So the first step on any path of personal or spiritual development is to become aware of how we contract and turn away from our experience.
My life is so good and I am so grateful for where I am right now that I've been turning away from the discontent I've been feeling, pushing it aside, reminding myself that I should be feeling nothing but gratitude and joy.
Welwood continues: When we habitually contract against an area of our experience, such as anger (or discontent, my addition), it's as though we create a hole or dead spot in our being.
What a validation that this cleanse is the right thing to be doing and this is the right book to be reading. As I sat contemplating this, I noticed Roxy. My housemate is traveling and I have dog duty. Roxy is an aging but still feisty pomeranian with a short, squatty body. Her constant companion is Buddy, a large Shih Tsu. Because Lynne's gone, they hang out on my bed ... except Roxy can't jump up to my bed and she has an old injury that makes it impossible to lift her without causing pain. So, I put a small foot stool by the bed and she used it easily to get up to the bed.
However, this morning, I nudged it out of the way a bit. It's still by the bed but using it would require an angled approach. As I sat reading in my chair, Buddy hopped up on the bed and Roxy wanted to follow ... really wanted to follow, doing her normal yo-yo dance trying to use determination to overcome her physical limits. Over and over she tried leaping onto the bed but to no avail. In between the yo-yoing, she would go back to the stool and test it but there was something about the angle that intimidated her ... she couldn't see the path to her destination. The process played out repeatedly. Leaping, examining the stool, leaping again, examining the stool again.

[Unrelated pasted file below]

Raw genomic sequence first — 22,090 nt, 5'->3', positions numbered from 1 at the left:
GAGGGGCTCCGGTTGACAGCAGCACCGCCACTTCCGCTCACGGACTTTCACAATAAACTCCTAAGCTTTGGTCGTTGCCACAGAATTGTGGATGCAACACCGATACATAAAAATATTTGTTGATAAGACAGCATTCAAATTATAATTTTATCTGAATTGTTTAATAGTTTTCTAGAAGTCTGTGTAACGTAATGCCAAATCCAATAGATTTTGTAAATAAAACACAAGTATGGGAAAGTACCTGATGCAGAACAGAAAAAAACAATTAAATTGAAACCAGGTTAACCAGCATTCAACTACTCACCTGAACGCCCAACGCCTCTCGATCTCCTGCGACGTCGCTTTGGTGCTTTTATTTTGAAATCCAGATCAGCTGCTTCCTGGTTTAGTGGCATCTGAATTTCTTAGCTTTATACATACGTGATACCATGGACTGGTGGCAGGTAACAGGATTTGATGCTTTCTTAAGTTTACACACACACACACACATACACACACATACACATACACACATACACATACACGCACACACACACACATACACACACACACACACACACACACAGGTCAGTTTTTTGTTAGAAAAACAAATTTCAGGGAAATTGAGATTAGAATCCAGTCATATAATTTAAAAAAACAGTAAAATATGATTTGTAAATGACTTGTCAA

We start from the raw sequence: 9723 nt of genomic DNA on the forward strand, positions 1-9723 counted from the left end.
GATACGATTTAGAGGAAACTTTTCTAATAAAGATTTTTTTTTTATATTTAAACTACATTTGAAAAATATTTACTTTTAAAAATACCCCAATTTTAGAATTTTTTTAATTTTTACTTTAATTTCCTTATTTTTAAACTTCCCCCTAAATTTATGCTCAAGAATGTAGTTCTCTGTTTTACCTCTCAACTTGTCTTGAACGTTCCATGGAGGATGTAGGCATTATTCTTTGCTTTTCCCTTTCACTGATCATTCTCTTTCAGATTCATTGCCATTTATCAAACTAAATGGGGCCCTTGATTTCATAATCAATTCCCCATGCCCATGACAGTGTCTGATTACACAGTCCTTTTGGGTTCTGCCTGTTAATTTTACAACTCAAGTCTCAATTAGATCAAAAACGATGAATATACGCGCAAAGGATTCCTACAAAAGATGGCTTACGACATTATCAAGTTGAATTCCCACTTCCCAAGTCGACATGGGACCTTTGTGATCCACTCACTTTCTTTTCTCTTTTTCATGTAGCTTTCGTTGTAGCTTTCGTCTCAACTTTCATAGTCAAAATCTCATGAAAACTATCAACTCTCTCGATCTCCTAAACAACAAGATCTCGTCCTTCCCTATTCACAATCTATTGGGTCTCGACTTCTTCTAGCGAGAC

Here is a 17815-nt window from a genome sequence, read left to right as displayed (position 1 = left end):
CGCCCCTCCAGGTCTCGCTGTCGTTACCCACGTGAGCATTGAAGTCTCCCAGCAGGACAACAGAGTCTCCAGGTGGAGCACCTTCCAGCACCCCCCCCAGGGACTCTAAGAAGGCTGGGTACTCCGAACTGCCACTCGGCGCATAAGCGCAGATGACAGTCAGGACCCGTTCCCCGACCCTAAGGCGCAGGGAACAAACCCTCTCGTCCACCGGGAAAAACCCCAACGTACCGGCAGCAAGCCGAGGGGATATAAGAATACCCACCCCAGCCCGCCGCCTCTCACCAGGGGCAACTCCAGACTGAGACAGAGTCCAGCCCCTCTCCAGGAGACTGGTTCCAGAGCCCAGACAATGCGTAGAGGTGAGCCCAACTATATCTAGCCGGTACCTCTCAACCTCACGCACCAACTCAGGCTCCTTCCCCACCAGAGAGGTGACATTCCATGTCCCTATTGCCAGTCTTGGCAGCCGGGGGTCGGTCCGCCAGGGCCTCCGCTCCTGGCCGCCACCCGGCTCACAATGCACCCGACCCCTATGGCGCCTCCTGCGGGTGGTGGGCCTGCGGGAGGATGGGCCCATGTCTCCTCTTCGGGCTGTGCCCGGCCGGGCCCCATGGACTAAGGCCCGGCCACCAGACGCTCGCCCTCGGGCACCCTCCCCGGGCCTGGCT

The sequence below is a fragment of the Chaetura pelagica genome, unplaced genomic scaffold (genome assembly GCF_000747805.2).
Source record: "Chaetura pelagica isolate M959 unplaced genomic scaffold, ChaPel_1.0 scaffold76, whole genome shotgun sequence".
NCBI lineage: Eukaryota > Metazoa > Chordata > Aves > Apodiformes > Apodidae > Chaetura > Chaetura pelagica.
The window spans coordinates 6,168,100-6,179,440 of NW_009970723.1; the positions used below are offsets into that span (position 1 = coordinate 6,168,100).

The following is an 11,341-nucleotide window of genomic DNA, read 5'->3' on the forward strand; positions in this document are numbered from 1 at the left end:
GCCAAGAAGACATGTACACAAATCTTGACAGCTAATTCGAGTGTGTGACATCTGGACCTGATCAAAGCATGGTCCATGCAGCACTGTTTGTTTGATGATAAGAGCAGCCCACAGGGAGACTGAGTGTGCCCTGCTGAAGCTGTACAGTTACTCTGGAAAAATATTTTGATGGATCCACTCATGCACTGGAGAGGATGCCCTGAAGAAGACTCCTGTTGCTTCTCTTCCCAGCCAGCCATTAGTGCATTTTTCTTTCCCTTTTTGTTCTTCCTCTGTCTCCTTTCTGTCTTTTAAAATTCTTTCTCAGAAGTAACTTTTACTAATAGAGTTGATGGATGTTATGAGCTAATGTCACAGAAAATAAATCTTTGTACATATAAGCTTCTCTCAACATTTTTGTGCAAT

Finally, I moved the stool about three inches. It was still the same distance from the bed but it made it more of a straight shot. I patted the bed, said you can do it and she hopped onto the stool and then onto the bed like she had done it all her life and promptly went to sleep.
There's a lesson here ... perhaps many. Roxy didn't want to take an interim step; she just wanted to leap onto the bed like her Buddy. She also couldn't see the path when the stool was in an unfamiliar angle. She didn't know she could do it. It was only when it was in a more familiar position and I was encouraging her, that she did it easily and effortlessly.
So I ask myself: What's the interim step, or steps, I'm missing? Who or what do I need to encourage me to do what is really quite easy and simple? I'll take these questions with me and know that it's not a bad beginning for my first day of my creativity cleanse.
About the image: I've been picking up California buckeyes. I love the color of them and when they dry out they darken and wrinkle and become even more beautiful. I've read that if you oil them, they harden and become a very rich brown and don't wrinkle. Anyway, I'm going to oil a bunch of them for the KPFA show in San Francisco. They are supposed to be lucky so I'm going to give them away in the booth. The leaves surrounding the buckeye are just leaves I've picked up on my deck ... not buckeye leaves.